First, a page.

alien had no conception of being affiliated with any organization committed to the
overthrow of the government of the United States.

Koly Honchereoff, arrested in Portsmouth, N.H., had been in this country 8 years, and
testified, through an interpreter, that he could read and write English a little, but could
read and write Russian. He testified before the court that he never read or understood
the principles of either the Socialist or the Communist Party. He was a riveter in the
shipyard at Portsmouth.

Honchereoff was arrested about 11 o'clock at night in his home with a lot of others and
taken to the police station, where the usual questionnaire was presented to him. He
testified before the court explicitly that, when asked if he belonged to the Socialist
Party, he said, "No." Asked if he belonged to the Communist Party, he said, "No."
When asked if he belonged to some union, "Yes; I belong to a union three years." "I
said I belong to the union three years; he put it three years in the Communist Party." His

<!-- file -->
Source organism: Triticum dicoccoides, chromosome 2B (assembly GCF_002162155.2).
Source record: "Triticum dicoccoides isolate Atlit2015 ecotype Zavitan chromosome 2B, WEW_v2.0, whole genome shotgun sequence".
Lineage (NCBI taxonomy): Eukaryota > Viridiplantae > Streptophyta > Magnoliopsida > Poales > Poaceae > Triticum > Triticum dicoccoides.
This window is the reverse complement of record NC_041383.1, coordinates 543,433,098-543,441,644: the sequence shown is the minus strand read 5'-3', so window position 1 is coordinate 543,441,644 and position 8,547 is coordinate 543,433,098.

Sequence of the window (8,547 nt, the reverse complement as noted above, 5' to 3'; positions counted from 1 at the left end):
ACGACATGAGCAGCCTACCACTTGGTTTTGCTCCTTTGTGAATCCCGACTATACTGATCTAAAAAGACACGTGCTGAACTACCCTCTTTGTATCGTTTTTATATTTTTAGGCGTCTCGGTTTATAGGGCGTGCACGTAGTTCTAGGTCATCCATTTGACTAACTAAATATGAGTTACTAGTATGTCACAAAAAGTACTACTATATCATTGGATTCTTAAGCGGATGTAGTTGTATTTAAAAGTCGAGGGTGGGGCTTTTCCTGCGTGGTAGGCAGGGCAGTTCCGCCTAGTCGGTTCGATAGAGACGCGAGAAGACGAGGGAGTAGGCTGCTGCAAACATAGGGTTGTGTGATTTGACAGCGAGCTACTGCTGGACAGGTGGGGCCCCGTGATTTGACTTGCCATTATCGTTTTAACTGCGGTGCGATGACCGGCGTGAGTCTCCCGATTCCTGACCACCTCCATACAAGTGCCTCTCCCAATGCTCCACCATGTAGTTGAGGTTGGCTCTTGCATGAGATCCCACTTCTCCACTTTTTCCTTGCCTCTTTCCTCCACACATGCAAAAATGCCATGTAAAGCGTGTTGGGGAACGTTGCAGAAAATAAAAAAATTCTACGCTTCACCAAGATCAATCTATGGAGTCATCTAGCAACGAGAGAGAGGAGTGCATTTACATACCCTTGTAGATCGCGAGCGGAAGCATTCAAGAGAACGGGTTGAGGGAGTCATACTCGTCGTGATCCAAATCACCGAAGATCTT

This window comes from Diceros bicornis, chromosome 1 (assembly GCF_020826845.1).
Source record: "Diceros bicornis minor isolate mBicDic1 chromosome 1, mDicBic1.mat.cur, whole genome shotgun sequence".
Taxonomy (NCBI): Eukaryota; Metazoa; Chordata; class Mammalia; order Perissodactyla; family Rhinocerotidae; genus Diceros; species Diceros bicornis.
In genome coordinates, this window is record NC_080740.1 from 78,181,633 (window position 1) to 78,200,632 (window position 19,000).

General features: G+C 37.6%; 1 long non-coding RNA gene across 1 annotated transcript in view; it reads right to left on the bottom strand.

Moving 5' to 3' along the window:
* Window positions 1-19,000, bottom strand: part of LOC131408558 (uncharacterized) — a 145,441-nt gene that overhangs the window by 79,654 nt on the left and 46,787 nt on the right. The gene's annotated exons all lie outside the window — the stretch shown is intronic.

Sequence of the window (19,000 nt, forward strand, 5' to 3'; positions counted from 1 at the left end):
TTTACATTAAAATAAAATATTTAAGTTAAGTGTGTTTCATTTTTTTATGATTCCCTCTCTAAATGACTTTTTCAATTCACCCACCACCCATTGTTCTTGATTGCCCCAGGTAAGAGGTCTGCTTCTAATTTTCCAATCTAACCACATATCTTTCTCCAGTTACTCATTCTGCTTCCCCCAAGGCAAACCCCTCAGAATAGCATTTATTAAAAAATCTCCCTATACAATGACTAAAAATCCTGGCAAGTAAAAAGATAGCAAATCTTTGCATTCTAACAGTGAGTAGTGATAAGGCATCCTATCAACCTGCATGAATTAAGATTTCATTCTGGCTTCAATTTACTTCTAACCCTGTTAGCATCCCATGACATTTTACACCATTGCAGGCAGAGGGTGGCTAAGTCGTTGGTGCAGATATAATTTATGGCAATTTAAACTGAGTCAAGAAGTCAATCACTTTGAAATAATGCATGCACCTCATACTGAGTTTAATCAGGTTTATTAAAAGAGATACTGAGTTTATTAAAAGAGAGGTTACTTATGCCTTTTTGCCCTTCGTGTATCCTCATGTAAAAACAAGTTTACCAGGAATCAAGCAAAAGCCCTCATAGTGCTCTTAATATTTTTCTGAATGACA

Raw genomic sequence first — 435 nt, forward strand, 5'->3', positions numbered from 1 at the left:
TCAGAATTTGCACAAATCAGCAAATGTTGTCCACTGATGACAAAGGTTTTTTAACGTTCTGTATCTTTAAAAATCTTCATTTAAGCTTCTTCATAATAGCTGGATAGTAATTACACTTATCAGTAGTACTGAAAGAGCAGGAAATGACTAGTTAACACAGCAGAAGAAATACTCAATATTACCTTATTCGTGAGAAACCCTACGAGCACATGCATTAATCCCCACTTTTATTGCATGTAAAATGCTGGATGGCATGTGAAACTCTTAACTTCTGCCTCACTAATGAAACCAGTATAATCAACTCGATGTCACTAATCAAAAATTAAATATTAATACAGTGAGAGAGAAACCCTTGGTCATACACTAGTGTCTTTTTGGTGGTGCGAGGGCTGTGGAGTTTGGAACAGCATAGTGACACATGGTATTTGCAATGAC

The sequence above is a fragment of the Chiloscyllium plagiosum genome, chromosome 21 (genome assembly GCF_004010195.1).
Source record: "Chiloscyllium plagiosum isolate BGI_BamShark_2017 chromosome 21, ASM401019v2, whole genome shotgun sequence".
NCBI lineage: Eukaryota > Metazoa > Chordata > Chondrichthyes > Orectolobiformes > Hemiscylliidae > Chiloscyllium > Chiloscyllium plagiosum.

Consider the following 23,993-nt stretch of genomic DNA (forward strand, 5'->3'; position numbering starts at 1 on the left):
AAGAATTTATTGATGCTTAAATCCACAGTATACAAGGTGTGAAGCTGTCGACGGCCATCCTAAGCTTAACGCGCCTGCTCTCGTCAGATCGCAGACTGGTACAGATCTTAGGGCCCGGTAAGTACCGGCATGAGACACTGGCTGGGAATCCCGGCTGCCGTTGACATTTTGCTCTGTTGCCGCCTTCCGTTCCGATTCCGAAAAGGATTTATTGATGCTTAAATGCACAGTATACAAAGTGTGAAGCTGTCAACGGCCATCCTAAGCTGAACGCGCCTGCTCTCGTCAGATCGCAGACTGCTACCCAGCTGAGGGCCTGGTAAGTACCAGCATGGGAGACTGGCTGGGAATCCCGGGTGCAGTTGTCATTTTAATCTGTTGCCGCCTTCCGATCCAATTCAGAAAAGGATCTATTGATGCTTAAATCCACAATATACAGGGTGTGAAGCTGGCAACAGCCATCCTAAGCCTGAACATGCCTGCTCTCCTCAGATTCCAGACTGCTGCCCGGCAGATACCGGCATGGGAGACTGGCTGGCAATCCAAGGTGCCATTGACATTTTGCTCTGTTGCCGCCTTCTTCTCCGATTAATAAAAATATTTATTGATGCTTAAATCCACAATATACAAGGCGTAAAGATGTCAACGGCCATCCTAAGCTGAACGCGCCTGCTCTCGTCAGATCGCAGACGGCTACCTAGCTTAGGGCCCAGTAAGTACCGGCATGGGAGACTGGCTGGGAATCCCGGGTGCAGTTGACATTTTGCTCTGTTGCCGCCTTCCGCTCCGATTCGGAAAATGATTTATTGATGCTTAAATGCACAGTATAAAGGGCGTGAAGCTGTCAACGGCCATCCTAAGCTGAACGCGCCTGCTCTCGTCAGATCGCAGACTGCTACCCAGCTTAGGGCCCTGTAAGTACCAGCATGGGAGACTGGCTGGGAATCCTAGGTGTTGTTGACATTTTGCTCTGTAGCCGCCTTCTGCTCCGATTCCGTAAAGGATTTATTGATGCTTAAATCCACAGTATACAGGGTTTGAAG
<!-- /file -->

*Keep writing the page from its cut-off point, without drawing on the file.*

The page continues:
questionnaire, made subsequently a part of the record of his hearing, indicates that he
admitted that he became a member of the Communist Party on December 11, 1919, but
had not a membership card.

Before the court the witness testified that the interpreter did not speak Russian Well;
that the inspector showed him a list of names, but he denied that he was a member of
the Communist Party, or that he told the inspector that he was a member of the
Communist Party.

Anton Harbatuk was another of the Lincoln paper mill workers, who was arrested and
searched, as were Chaika and Serachuk. A membership book of this Russian branch